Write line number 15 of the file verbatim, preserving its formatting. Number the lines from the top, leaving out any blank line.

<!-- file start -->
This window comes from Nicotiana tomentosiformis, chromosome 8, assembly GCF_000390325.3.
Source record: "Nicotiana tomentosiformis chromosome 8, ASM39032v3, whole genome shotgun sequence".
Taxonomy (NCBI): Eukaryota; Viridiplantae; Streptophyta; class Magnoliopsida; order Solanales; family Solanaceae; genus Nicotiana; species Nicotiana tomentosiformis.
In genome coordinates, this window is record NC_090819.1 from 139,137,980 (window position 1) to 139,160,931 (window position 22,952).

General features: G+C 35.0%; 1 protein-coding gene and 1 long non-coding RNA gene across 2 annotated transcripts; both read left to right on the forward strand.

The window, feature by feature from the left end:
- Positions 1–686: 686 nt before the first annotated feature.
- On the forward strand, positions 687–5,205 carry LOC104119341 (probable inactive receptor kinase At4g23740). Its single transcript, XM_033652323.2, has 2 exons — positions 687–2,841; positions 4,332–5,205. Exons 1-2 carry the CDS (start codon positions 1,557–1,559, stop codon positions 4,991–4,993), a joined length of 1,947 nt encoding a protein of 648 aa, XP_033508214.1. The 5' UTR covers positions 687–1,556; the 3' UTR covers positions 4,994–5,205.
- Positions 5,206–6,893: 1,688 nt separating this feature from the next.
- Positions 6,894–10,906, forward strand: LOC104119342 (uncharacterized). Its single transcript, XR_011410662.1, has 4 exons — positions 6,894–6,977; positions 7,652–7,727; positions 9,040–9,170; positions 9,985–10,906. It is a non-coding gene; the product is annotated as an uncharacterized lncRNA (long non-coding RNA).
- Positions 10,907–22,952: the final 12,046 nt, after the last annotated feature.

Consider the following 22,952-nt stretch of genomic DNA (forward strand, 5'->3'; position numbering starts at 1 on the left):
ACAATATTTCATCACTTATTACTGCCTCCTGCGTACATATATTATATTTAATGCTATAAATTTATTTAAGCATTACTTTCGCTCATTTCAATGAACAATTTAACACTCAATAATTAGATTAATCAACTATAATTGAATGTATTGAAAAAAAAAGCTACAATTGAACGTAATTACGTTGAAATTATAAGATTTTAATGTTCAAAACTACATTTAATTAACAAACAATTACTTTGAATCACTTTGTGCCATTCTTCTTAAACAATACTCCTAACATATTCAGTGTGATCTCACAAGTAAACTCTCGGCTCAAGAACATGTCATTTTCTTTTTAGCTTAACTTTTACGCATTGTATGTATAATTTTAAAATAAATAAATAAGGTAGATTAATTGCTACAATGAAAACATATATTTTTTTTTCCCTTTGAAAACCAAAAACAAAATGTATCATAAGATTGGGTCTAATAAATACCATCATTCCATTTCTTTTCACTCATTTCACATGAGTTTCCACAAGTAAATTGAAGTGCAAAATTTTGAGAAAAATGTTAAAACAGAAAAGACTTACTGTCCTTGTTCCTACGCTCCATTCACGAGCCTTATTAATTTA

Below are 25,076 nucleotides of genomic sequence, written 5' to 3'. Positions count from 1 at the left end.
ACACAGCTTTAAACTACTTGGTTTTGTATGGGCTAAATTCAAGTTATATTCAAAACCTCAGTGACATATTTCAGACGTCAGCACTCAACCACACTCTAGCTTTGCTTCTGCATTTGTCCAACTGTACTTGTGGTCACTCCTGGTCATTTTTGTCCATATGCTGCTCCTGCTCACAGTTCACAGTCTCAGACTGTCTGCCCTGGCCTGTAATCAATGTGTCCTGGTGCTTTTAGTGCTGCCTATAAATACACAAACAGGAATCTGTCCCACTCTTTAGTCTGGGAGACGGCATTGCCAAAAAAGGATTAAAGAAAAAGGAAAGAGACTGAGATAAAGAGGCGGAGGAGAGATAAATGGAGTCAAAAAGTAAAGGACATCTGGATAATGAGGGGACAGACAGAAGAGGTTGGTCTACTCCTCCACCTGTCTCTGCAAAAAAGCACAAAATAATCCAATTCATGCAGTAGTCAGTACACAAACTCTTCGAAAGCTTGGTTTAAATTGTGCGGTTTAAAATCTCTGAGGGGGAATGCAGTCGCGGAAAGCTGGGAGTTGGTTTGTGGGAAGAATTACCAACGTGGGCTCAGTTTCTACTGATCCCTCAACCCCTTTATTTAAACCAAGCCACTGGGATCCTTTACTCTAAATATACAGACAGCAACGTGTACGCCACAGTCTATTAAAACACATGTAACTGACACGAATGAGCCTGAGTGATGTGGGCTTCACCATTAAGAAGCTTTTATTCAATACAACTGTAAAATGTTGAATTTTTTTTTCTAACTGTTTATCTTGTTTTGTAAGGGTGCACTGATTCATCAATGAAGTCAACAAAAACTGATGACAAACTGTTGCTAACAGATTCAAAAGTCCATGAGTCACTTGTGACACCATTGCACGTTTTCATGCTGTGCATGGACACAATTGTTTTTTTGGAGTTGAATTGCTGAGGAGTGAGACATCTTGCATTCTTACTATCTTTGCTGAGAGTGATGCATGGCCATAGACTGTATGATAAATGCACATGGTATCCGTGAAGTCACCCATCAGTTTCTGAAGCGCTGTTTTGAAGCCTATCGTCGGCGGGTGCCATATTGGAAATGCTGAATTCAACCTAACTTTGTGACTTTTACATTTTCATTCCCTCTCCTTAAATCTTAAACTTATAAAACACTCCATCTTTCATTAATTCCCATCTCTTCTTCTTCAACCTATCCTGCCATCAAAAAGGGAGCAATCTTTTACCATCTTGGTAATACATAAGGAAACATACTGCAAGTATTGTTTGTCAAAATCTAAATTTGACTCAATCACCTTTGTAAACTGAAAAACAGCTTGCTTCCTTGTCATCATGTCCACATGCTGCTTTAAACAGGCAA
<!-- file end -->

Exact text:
ACACAGCTTTAAACTACTTGGTTTTGTATGGGCTAAATTCAAGTTATATTCAAAACCTCAGTGACATATTTCAGACGTCAGCACTCAACCACACTCTAGCTTTGCTTCTGCATTTGTCCAACTGTACTTGTGGTCACTCCTGGTCATTTTTGTCCATATGCTGCTCCTGCTCACAGTTCACAGTCTCAGACTGTCTGCCCTGGCCTGTAATCAATGTGTCCTGGTGCTTTTAGTGCTGCCTATAAATACACAAACAGGAATCTGTCCCACTCTTTAGTCTGGGAGACGGCATTGCCAAAAAAGGATTAAAGAAAAAGGAAAGAGACTGAGATAAAGAGGCGGAGGAGAGATAAATGGAGTCAAAAAGTAAAGGACATCTGGATAATGAGGGGACAGACAGAAGAGGTTGGTCTACTCCTCCACCTGTCTCTGCAAAAAAGCACAAAATAATCCAATTCATGCAGTAGTCAGTACACAAACTCTTCGAAAGCTTGGTTTAAATTGTGCGGTTTAAAATCTCTGAGGGGGAATGCAGTCGCGGAAAGCTGGGAGTTGGTTTGTGGGAAGAATTACCAACGTGGGCTCAGTTTCTACTGATCCCTCAACCCCTTTATTTAAACCAAGCCACTGGGATCCTTTACTCTAAATATACAGACAGCAACGTGTACGCCACAGTCTATTAAAACACATGTAACTGACACGAATGAGCCTGAGTGATGTGGGCTTCACCATTAAGAAGCTTTTATTCAATACAACTGTAAAATGTTGAATTTTTTTTTCTAACTGTTTATCTTGTTTTGTAAGGGTGCACTGATTCATCAATGAAGTCAACAAAAACTGATGACAAACTGTTGCTAACAGATTCAAAAGTCCATGAGTCACTTGTGACACCATTGCACGTTTTCATGCTGTGCATGGACACAATTGTTTTTTTGGAGTTGAATTGCTGAGGAGTGAGACATCTTGCATTCTTACTATCTTTGCTGAGAGTGATGCATGGCCATAGACTGTATGATAAATGCACATGGTATCCGTGAAGTCACCCATCAGTTTCTGAAGCGCTGTTTTGAAGCCTATCGTCGGCGGGTGCCATATTGGAAATGCTGAATTCAACCTAACTTTGTGACTTTTACATTTTCATTCCCTCTCCTTAAATCTTAAACTTATAAAACACTCCATCTTTCATTAATTCCCATCTCTTCTTCTTCAACCTATCCTGCCATCAAAAAGGGAGCAATCTTTTACCATCTTGGTAATACATAAGGAAACATACTGCAAGTATTGTTTGTCAAAATCTAAATTTGACTCAATCACCTTTGTAAACTGAAAAACAGCTTGCTTCCTTGTCATCATGTCCACATGCTGCTTTAAACAGGCAA